Thematic selections include work by artists from the region, significant highlights from the mobile storage racks and the Gallery’s extensive works on paper, representing a “thought space” of collected artwork that traverses personal and institutional memory.
Installation view of Through the Memory Atlas: 40 Years of Collecting showing works from the Collection of the Kamloops Art Gallery. Photo: Cory Hope, Kamloops Art Gallery
Curated by Roger Boulet, Jen Budney, Susan Edelstein, Adrienne Fast, Andrew Hunter, Charo Neville, Jordan Strom and Tania Willard
Generously sponsored by Funk Signs Inc., the Audain Foundation, Rojeanne and Jim Allworth, and Jane Irwin and Ross Hill
View images of the exhibition here.
July 7 to September 8, 2018
The Cube
Dion Fortie
As part of Dion Fortie’s artistic process, he finds materials through daily walks along riverbanks, industrial outskirts and sites of refuse. At these sites, cast-off materials are detached from their intended purpose and found alongside unrelated objects. Fortie repurposes these finds, transforming them symbolically and formally in sculptural arrangements. The works take the form of assemblages, assisted ready-mades and installations that reference art history and design. They are often constructed to human scale, suggesting anthropomorphic forms that act as stand-ins for the human body.

For his new body of work, Every Night a World Created, Fortie developed a multi media installation of found objects and discarded materials to be installed in The Cube along with accompanying works sited on the artist’s walking route. Both the gallery and off-site works take into consideration the surrounding landscape and fringe quality of natural and industrial areas within the city. The sculptures fuse multifarious materials, both natural and manufactured, to form wall hangings and free-standing sculptures that reference the original purpose of the objects while giving them new meaning within the gallery space. The offsite sculptures stand alone when encountered by chance at their sites, but offer another dimension when viewed in relation to the work in The Cube.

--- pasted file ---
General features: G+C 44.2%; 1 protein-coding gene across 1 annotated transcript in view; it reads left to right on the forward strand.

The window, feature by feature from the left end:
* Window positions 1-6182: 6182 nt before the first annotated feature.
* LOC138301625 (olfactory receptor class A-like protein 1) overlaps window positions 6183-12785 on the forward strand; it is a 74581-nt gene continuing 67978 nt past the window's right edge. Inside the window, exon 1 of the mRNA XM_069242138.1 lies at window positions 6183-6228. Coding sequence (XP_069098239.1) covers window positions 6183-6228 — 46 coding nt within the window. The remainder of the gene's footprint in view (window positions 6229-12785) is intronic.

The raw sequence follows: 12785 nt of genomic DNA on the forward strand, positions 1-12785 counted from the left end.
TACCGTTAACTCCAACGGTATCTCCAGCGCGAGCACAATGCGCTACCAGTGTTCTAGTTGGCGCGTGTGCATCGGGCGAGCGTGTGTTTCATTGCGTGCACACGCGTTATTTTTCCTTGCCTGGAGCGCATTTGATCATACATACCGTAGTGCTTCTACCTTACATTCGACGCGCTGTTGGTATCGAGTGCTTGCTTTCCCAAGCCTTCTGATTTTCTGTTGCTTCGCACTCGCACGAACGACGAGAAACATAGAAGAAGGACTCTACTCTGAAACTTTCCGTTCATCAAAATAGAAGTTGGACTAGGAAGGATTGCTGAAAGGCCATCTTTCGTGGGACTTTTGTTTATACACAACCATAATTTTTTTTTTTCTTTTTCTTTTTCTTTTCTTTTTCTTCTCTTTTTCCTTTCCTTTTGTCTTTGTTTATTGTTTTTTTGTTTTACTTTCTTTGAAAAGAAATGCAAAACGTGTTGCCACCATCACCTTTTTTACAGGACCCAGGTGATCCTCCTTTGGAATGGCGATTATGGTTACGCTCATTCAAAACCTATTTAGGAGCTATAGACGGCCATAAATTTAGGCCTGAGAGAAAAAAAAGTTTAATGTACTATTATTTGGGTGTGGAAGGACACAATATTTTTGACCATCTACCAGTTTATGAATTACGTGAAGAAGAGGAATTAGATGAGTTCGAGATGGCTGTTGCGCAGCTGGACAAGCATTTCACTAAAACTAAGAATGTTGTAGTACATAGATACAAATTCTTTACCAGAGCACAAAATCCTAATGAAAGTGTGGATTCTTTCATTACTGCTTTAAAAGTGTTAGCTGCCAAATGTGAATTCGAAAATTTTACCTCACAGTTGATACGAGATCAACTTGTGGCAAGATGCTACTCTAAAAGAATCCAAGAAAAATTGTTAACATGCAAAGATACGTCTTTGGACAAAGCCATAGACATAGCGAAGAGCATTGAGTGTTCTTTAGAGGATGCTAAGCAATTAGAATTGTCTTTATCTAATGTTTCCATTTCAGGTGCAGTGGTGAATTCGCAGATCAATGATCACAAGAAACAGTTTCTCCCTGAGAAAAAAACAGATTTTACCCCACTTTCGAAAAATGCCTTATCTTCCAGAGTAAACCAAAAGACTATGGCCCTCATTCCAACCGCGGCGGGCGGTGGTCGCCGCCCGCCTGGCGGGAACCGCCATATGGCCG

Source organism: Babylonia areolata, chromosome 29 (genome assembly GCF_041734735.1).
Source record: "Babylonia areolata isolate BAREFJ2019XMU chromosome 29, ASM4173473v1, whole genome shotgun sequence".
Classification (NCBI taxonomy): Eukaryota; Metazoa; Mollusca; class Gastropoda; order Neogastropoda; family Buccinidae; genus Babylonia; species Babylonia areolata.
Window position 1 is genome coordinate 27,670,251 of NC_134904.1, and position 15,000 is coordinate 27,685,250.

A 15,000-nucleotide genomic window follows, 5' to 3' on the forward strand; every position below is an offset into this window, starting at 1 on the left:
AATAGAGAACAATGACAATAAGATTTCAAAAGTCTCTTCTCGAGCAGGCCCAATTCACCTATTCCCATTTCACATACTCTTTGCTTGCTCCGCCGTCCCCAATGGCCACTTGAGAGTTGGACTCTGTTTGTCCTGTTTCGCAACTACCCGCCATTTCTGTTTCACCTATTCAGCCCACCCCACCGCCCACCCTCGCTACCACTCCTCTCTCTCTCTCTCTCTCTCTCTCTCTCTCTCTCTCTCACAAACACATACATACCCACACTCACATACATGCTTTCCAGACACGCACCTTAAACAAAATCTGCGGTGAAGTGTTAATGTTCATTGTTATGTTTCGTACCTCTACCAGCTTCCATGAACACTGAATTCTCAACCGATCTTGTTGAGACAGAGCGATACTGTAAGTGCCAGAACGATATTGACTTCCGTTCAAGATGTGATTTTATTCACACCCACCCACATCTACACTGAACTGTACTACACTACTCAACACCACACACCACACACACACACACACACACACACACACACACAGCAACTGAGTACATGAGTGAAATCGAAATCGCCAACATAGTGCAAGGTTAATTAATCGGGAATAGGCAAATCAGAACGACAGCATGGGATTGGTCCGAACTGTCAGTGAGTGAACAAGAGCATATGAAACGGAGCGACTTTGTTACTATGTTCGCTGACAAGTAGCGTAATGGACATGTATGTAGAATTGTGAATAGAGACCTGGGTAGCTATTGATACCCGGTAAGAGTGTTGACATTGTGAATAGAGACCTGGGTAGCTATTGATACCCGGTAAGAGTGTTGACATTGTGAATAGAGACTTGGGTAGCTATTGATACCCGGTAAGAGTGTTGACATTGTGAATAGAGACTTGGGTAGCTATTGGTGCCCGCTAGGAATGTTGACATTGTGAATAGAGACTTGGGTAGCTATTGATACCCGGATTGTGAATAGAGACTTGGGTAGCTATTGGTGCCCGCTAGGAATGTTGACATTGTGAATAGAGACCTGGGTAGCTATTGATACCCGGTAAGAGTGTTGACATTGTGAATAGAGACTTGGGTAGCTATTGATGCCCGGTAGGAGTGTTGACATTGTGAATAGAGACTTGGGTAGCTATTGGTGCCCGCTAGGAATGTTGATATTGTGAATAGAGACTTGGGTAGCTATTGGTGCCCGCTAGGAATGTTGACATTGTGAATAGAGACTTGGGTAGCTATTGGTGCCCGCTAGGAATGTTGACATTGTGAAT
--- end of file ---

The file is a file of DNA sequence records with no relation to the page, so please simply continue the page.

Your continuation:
Dion Fortie
map#2, South Thompson, 2018
vinyl collage
Image courtesy of the Artist
Curated by Craig Willms, Assistant Curator, Kamloops Art Gallery
View images of the exhibition here.
April 14 to June 30, 2018
Central Gallery
Barbara Astman
Christos Dikeakos
James Nizam
Maxwell Bates
Michael Drebert
Dennis A. Oppenheim
Rebecca Belmore
Lawren Harris
Annie Pootoogook
B.C. Binning
Owen Kydd
Richard Prince
Lee Bontecou